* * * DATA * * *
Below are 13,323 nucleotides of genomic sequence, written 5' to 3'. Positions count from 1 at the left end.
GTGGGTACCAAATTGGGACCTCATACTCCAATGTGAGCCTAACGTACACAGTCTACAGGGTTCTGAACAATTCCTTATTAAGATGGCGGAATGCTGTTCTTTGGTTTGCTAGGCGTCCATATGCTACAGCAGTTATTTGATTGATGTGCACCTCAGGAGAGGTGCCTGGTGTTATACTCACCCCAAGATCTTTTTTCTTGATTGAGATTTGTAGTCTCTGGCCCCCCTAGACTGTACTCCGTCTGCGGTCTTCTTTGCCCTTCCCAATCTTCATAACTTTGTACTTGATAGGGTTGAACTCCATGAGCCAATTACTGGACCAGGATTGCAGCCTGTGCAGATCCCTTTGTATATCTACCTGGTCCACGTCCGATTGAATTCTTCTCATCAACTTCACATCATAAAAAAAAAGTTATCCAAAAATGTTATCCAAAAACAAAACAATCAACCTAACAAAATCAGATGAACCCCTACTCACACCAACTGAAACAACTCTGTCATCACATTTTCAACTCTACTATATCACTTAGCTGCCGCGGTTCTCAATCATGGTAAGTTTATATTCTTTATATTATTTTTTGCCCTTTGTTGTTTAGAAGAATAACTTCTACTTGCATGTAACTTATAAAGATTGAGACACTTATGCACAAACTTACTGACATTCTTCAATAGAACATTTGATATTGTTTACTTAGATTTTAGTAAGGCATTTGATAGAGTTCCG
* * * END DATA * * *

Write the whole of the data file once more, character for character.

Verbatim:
Below are 13,323 nucleotides of genomic sequence, written 5' to 3'. Positions count from 1 at the left end.
GTGGGTACCAAATTGGGACCTCATACTCCAATGTGAGCCTAACGTACACAGTCTACAGGGTTCTGAACAATTCCTTATTAAGATGGCGGAATGCTGTTCTTTGGTTTGCTAGGCGTCCATATGCTACAGCAGTTATTTGATTGATGTGCACCTCAGGAGAGGTGCCTGGTGTTATACTCACCCCAAGATCTTTTTTCTTGATTGAGATTTGTAGTCTCTGGCCCCCCTAGACTGTACTCCGTCTGCGGTCTTCTTTGCCCTTCCCAATCTTCATAACTTTGTACTTGATAGGGTTGAACTCCATGAGCCAATTACTGGACCAGGATTGCAGCCTGTGCAGATCCCTTTGTATATCTACCTGGTCCACGTCCGATTGAATTCTTCTCATCAACTTCACATCATAAAAAAAAAGTTATCCAAAAATGTTATCCAAAAACAAAACAATCAACCTAACAAAATCAGATGAACCCCTACTCACACCAACTGAAACAACTCTGTCATCACATTTTCAACTCTACTATATCACTTAGCTGCCGCGGTTCTCAATCATGGTAAGTTTATATTCTTTATATTATTTTTTGCCCTTTGTTGTTTAGAAGAATAACTTCTACTTGCATGTAACTTATAAAGATTGAGACACTTATGCACAAACTTACTGACATTCTTCAATAGAACATTTGATATTGTTTACTTAGATTTTAGTAAGGCATTTGATAGAGTTCCG